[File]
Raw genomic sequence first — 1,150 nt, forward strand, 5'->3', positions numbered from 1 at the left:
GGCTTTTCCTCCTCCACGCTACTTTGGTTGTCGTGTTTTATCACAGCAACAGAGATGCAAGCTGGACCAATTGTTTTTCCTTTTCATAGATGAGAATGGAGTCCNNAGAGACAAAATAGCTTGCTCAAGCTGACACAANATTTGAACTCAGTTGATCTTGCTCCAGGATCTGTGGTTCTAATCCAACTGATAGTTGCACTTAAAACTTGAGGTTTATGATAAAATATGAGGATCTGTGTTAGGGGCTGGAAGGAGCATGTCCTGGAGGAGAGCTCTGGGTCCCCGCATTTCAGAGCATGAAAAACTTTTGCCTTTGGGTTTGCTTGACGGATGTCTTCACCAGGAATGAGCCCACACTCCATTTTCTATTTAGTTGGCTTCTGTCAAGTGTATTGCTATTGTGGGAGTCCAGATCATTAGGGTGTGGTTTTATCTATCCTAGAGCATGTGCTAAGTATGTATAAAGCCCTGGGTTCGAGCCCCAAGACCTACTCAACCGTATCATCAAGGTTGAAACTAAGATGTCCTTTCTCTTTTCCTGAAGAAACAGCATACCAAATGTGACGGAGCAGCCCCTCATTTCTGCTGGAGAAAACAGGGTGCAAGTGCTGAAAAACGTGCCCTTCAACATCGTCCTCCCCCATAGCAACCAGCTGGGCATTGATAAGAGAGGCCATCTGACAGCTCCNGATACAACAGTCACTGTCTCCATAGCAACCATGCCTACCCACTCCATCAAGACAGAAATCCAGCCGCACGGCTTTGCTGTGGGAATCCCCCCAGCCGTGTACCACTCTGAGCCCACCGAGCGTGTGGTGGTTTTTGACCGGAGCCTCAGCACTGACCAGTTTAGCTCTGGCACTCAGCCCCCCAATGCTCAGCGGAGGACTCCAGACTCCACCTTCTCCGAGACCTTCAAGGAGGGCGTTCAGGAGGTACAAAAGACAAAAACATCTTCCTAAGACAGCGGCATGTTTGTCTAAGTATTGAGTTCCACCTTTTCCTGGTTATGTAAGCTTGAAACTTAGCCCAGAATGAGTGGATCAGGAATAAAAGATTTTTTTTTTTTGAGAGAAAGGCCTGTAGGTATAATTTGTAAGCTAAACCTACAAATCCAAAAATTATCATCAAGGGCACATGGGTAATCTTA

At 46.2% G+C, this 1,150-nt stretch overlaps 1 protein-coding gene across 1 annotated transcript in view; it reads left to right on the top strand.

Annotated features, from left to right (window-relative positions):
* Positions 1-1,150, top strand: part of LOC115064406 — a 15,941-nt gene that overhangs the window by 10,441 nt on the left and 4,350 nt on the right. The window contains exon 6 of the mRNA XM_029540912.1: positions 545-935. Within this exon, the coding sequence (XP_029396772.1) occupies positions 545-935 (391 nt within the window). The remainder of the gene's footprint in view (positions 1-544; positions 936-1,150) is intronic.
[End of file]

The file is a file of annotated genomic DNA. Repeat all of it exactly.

Raw genomic sequence first — 1,150 nt, forward strand, 5'->3', positions numbered from 1 at the left:
GGCTTTTCCTCCTCCACGCTACTTTGGTTGTCGTGTTTTATCACAGCAACAGAGATGCAAGCTGGACCAATTGTTTTTCCTTTTCATAGATGAGAATGGAGTCCNNAGAGACAAAATAGCTTGCTCAAGCTGACACAANATTTGAACTCAGTTGATCTTGCTCCAGGATCTGTGGTTCTAATCCAACTGATAGTTGCACTTAAAACTTGAGGTTTATGATAAAATATGAGGATCTGTGTTAGGGGCTGGAAGGAGCATGTCCTGGAGGAGAGCTCTGGGTCCCCGCATTTCAGAGCATGAAAAACTTTTGCCTTTGGGTTTGCTTGACGGATGTCTTCACCAGGAATGAGCCCACACTCCATTTTCTATTTAGTTGGCTTCTGTCAAGTGTATTGCTATTGTGGGAGTCCAGATCATTAGGGTGTGGTTTTATCTATCCTAGAGCATGTGCTAAGTATGTATAAAGCCCTGGGTTCGAGCCCCAAGACCTACTCAACCGTATCATCAAGGTTGAAACTAAGATGTCCTTTCTCTTTTCCTGAAGAAACAGCATACCAAATGTGACGGAGCAGCCCCTCATTTCTGCTGGAGAAAACAGGGTGCAAGTGCTGAAAAACGTGCCCTTCAACATCGTCCTCCCCCATAGCAACCAGCTGGGCATTGATAAGAGAGGCCATCTGACAGCTCCNGATACAACAGTCACTGTCTCCATAGCAACCATGCCTACCCACTCCATCAAGACAGAAATCCAGCCGCACGGCTTTGCTGTGGGAATCCCCCCAGCCGTGTACCACTCTGAGCCCACCGAGCGTGTGGTGGTTTTTGACCGGAGCCTCAGCACTGACCAGTTTAGCTCTGGCACTCAGCCCCCCAATGCTCAGCGGAGGACTCCAGACTCCACCTTCTCCGAGACCTTCAAGGAGGGCGTTCAGGAGGTACAAAAGACAAAAACATCTTCCTAAGACAGCGGCATGTTTGTCTAAGTATTGAGTTCCACCTTTTCCTGGTTATGTAAGCTTGAAACTTAGCCCAGAATGAGTGGATCAGGAATAAAAGATTTTTTTTTTTTGAGAGAAAGGCCTGTAGGTATAATTTGTAAGCTAAACCTACAAATCCAAAAATTATCATCAAGGGCACATGGGTAATCTTA

At 46.2% G+C, this 1,150-nt stretch overlaps 1 protein-coding gene across 1 annotated transcript in view; it reads left to right on the top strand.

Annotated features, from left to right (window-relative positions):
* Positions 1-1,150, top strand: part of LOC115064406 — a 15,941-nt gene that overhangs the window by 10,441 nt on the left and 4,350 nt on the right. The window contains exon 6 of the mRNA XM_029540912.1: positions 545-935. Within this exon, the coding sequence (XP_029396772.1) occupies positions 545-935 (391 nt within the window). The remainder of the gene's footprint in view (positions 1-544; positions 936-1,150) is intronic.